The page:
September 28th, 2012
Emerging markets traditionally offer investors the greatest opportunities, and the sheer size of markets like Asia are a lure that many companies cannot and should not resist. However, these markets have different social, economic and political drivers that can result in substantial financial losses before any gains are generated, particularly if you don’t gather enough information before you enter.
Before entering a new market companies should take the time to educate themselves as to the real size of the opportunity, the competitive landscape, the culture, business customs and the biggest risks. For example, in China, often it takes a number of meetings with a prospective business partner to build enough trust for the Chinese side to feel comfortable to move forward with some kind of business relationship. This trust building is typically different in Western business culture where trust is more assumed and given at the early stages of a business relationship.
The first step in entering a new market can be to commission a market research report from an independent firm to get an analysis that is more specific to your business. Industry-wide reports often don’t provide the level of detail that companies need to make an informed decision as to whether the market is right for them. Don’t make the mistake of assuming your existing products, channels and programs can be dropped into a new market. History has shown that many companies that cross over into a new market using the same products, people, channels, programs and philosophies from their domestic markets are often not successful. Market research is essential for determining what you need to do to adapt to the new market.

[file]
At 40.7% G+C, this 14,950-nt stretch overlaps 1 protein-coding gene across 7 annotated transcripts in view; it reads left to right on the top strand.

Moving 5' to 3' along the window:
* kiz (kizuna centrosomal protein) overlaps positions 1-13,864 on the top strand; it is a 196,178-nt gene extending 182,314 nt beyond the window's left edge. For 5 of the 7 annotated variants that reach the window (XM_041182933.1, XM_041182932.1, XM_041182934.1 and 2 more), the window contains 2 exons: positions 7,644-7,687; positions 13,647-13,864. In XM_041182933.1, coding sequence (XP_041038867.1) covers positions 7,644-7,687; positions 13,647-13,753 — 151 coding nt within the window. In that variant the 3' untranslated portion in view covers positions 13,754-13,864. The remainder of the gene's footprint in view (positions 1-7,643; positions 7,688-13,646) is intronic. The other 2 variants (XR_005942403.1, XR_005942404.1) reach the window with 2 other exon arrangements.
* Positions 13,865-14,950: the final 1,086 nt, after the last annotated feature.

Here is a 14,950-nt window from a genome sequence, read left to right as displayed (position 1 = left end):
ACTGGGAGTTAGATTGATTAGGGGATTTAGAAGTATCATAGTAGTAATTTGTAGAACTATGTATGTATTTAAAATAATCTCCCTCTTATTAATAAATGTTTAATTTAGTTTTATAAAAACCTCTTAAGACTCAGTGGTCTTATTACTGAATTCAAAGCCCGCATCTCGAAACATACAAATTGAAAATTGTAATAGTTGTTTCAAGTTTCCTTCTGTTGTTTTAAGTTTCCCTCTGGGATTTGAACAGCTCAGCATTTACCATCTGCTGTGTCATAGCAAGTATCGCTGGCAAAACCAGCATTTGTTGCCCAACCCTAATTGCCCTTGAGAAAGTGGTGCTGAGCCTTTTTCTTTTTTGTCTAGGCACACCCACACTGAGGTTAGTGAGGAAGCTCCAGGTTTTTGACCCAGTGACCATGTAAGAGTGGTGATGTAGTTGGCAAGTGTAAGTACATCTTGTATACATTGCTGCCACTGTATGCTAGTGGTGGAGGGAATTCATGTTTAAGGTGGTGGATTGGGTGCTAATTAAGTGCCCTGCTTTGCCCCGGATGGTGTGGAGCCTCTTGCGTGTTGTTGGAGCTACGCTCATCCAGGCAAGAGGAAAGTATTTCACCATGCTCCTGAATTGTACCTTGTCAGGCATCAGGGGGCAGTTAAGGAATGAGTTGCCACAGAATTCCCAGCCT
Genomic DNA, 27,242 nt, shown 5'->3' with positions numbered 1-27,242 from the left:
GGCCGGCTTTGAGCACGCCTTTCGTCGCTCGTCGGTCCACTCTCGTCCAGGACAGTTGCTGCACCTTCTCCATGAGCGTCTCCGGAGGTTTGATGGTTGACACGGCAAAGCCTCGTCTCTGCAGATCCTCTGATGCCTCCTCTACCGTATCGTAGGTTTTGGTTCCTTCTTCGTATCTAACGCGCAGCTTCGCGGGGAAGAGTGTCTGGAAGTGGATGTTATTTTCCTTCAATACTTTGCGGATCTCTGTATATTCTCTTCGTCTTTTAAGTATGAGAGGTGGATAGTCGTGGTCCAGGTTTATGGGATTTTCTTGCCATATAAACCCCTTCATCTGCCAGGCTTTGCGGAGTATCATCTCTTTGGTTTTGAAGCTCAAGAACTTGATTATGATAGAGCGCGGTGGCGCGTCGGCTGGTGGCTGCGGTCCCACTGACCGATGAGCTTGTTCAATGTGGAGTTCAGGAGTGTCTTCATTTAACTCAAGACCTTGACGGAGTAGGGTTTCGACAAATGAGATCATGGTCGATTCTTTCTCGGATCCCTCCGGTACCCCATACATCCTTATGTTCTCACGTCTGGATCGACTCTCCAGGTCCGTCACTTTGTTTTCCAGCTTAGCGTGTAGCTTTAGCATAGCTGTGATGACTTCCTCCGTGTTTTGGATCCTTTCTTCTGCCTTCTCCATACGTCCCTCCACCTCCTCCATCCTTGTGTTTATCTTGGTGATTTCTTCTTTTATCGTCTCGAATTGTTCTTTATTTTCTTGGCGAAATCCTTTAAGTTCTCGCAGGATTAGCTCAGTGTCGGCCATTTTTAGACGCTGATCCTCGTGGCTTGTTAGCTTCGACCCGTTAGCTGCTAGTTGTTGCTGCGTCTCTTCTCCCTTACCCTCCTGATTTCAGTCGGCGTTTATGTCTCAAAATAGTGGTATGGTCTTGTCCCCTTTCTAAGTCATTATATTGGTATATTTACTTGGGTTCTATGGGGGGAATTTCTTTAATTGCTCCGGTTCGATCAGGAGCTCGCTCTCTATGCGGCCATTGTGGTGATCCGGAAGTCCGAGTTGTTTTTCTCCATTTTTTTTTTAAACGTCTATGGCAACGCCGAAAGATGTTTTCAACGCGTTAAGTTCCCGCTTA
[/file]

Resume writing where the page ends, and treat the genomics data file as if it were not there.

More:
The second step in the analysis is often having existing or new Board members or team members test your assumptions based on their own experiences. For private companies a special advisory board made up of with individuals with sector / geographic experience may be a helpful strategy. For public companies, directors with sector / geographic experience who understand the duty of care required in the public markets can bring invaluable expertise. Bringing the right people to the Board or advisory team when entering foreign markets should go hand in hand.